Dull The Noise So You Can Hear The Signal


This week I get to share an interview with Lucinda Leo, who writes specifically about overexcitability. As people who experience the world more intensely than others, one of the things that can be especially challenging to navigate is the world of social media. 

In this time of social media overload, I keep coming back to Sean Achor's book "Before Happiness: the 5 hidden keys to achieving success, spreading happiness, and sustaining positive change. Specifically resonating with me lately has been his concept of "noise" vs. "signal." 

I highly suggest you go read that chapter as I can only skim the concept in a blog post, but here are his overarching definitions:

"Signal is information that is true and reliable and alerts you to the opportunities, possibilities, and resources that will help you reach your fullest potential."

"Noise is everything else: any information that is negative, false, or unnecessary or that prevents you from perceiving a world in which success is possible." He further defines noise as: "1) Unusable: Your behavior will not be altered by the information; 2) Untimely: You are not going to use that information imminently, and it could change by the time you do use it; 3) Hypothetical: It is based on what someone believes 'could be"' instead of 'what is;' and 4) Distracting: It distracts you from your goals."

As Achor says, "While noise can lead to a negative reality in which your potential is limited, a positive signal can help you create a more valuable reality, map paths to success, and accelerate you toward your goals."

So with all of the things going on in the world - how do we distinguish noise from signal and reduce the noise? Achor has a lot of suggestions in his book, but here are a few things I am trying to do myself:

Be more selective with when/where I spend my time online. This is a tough one because I don't want to create an "echo chamber" of people who think just like me, but at the same time I don't have the energy to engage with people who argue just for the sake of arguing without any attempt at empathy. This goes on both sides of the divide. I am highly appreciative of my friends who express differing opinions and can do it in a civil empathetic manner. Not only is this kinder, but it is more effective as people tend to either shut down or fight back when they feel on the defense.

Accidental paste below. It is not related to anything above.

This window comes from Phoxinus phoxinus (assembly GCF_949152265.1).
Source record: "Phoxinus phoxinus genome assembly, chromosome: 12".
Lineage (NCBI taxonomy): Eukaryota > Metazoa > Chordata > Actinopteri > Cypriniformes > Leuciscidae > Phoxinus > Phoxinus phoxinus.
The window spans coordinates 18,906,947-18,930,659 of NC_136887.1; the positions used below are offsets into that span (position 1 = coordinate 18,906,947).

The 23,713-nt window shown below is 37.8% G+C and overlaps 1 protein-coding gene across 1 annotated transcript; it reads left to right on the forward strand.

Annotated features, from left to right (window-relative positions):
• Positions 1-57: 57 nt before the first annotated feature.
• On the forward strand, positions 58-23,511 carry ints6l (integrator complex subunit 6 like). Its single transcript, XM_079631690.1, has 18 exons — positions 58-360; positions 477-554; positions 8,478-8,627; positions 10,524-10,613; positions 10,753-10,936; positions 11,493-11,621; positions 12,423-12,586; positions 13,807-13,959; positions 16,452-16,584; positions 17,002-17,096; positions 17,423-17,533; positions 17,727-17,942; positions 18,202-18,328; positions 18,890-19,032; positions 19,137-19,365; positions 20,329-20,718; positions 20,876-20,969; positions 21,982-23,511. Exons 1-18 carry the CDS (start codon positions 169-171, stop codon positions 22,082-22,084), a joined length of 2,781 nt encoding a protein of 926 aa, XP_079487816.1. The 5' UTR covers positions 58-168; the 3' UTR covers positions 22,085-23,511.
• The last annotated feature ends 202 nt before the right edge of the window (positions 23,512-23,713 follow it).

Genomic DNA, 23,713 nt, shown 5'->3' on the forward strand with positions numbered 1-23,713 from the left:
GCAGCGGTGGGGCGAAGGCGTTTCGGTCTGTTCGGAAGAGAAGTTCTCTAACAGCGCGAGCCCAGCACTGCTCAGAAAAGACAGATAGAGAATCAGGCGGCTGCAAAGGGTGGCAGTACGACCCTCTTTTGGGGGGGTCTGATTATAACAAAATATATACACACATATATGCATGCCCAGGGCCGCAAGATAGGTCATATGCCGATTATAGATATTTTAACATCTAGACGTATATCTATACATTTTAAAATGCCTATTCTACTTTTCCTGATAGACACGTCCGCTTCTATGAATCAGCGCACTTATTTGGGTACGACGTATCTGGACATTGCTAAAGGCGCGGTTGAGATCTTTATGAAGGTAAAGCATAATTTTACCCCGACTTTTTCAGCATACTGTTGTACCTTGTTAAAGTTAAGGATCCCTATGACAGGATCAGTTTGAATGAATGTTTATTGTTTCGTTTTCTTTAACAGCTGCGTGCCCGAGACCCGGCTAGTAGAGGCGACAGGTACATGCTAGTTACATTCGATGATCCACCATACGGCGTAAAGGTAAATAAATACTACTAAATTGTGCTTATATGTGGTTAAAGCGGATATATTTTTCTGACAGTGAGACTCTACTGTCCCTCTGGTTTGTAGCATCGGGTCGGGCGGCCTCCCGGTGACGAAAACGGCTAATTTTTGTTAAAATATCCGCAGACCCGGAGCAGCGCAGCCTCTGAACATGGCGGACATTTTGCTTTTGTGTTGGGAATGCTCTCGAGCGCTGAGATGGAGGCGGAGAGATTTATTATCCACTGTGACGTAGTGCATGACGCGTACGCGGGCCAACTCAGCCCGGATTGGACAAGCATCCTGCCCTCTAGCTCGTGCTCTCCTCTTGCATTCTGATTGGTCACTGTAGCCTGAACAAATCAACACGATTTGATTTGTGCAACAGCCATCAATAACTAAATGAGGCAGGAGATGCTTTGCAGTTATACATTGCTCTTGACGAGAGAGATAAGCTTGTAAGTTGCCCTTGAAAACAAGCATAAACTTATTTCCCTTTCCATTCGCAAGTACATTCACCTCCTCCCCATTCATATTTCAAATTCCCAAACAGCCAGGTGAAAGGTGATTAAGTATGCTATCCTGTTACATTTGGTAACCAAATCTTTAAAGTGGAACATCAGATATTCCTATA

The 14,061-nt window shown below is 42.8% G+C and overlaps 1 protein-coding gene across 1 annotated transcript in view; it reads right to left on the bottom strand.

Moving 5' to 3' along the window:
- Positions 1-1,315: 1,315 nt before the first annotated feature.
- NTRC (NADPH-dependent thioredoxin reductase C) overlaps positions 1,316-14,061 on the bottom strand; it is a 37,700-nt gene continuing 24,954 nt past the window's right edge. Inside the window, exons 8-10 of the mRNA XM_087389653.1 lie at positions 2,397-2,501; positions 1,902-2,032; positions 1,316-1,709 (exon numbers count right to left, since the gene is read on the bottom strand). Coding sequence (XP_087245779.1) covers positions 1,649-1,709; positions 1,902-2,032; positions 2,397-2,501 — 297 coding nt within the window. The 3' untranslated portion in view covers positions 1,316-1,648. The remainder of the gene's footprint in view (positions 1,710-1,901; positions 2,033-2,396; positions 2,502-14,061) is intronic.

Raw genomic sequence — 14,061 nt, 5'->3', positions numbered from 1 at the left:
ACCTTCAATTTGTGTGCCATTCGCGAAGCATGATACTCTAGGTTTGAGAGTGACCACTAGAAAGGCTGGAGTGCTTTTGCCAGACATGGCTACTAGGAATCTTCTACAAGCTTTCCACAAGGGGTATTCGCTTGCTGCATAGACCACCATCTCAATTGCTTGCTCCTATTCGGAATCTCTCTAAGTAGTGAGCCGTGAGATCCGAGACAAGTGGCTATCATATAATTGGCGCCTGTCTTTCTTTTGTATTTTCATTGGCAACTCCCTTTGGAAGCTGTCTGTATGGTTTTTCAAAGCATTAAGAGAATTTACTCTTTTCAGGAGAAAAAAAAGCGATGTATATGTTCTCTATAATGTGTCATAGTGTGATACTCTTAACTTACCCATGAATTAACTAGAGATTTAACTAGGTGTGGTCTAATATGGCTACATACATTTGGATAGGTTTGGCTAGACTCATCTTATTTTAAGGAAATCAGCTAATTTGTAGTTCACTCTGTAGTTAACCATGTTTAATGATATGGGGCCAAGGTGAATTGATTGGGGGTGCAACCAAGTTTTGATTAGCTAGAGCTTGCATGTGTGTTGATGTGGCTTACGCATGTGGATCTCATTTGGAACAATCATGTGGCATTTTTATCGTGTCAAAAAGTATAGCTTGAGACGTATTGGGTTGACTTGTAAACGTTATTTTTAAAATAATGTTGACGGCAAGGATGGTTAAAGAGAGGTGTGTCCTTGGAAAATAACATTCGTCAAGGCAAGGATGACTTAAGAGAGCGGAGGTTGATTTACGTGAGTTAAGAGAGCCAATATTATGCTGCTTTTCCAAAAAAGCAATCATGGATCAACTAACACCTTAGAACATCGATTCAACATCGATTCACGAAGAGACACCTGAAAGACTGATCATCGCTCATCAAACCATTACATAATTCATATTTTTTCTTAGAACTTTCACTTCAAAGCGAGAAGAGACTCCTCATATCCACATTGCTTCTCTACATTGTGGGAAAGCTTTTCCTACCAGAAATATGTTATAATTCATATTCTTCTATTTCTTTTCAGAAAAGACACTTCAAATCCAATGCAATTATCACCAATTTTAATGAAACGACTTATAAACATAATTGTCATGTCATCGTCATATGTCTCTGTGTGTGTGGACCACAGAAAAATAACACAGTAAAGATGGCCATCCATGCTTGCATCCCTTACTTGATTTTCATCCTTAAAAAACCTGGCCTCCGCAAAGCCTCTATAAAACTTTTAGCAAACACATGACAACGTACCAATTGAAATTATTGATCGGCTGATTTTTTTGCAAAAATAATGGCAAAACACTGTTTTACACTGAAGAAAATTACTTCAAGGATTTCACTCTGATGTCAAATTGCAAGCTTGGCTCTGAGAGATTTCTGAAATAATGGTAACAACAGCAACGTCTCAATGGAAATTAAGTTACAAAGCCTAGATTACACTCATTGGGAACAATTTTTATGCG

Find a few action items where I can make a difference. If I try to "fix" everything, or can't rest until everything is fine, I will make myself miserable for the rest of my life. There is always going to be some type of injustice in the world. I have a friend who sends me e-mails of "action items" that I can take immediately, and I appreciate it because it gives me something I can actively do.

Connect in real life.  Last Friday I spent the day with other entrepreneurs in a workshop by Danielle Ewalt on building a "Power Plan" for the year. I had missed the first one because of snow and I was afraid I'd miss that one due to ice. I was late, and had about 3 hours of traffic to get there and back but it was SO worth it. I realized that since I moved out to the country it has been easy to stay in my own little space and not deal with the outside world, but there is not replacement for connecting face to face with people. 

As I navigate the tense climate going on, I'm sure more things will come to me, but this is a good start for now. What helps you reduce noise so you can hear the signal?